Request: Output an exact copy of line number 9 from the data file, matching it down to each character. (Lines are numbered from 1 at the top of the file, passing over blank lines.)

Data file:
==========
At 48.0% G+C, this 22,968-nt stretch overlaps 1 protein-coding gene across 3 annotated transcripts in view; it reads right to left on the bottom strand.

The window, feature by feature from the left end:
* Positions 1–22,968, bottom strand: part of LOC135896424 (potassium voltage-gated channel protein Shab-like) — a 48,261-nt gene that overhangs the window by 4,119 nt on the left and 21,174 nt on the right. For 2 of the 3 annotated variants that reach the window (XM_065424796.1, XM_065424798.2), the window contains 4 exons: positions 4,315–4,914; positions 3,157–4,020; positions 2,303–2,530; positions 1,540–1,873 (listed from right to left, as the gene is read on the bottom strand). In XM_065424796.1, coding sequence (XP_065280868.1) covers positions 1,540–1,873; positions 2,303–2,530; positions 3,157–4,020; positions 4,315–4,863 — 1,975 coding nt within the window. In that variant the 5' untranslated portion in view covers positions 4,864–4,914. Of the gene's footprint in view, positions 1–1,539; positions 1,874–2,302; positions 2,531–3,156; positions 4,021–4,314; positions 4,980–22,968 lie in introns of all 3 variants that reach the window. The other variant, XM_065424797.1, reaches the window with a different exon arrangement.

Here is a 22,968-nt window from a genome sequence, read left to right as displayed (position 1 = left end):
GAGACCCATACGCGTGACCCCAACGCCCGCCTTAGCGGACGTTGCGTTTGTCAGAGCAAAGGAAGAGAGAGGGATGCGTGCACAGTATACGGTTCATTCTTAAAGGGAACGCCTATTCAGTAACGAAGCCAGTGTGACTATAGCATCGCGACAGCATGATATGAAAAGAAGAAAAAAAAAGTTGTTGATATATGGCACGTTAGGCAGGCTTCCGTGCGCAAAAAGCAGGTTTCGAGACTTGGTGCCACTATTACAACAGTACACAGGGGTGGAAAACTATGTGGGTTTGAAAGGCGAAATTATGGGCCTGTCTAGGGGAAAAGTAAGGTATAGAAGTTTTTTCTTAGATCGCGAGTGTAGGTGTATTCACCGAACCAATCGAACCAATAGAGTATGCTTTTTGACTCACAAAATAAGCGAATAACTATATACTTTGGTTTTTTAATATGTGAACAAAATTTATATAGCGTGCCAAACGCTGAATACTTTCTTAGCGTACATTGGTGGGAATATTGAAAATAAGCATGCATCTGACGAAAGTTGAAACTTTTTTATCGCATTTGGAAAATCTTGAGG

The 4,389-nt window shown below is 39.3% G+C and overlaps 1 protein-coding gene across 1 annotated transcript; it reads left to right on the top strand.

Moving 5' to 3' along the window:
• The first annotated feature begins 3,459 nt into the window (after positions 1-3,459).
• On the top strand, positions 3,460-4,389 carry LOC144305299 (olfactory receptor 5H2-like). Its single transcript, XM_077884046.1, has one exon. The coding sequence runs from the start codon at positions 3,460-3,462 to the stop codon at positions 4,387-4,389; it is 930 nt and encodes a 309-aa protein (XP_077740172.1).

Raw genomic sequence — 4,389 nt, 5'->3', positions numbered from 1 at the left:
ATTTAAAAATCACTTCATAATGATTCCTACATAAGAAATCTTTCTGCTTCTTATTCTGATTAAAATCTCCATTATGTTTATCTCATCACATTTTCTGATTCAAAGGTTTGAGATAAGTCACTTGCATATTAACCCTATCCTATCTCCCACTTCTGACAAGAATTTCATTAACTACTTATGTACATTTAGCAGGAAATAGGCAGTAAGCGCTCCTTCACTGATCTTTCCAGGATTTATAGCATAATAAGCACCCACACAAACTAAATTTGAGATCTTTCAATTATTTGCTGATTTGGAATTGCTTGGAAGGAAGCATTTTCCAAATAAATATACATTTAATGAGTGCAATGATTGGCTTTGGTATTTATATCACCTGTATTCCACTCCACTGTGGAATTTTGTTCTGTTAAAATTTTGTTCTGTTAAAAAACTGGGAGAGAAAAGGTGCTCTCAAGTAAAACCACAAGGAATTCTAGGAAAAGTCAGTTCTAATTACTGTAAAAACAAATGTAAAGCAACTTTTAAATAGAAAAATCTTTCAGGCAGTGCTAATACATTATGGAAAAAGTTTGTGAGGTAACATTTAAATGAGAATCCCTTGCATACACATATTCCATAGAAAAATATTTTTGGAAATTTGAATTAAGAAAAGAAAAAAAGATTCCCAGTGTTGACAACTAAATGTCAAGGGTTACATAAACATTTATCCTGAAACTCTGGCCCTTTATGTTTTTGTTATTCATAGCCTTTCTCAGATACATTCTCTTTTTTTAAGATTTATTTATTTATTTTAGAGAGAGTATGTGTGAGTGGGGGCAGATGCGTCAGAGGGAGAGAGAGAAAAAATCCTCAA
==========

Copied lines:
• On the top strand, positions 3,460-4,389 carry LOC144305299 (olfactory receptor 5H2-like). Its single transcript, XM_077884046.1, has one exon. The coding sequence runs from the start codon at positions 3,460-3,462 to the stop codon at positions 4,387-4,389; it is 930 nt and encodes a 309-aa protein (XP_077740172.1).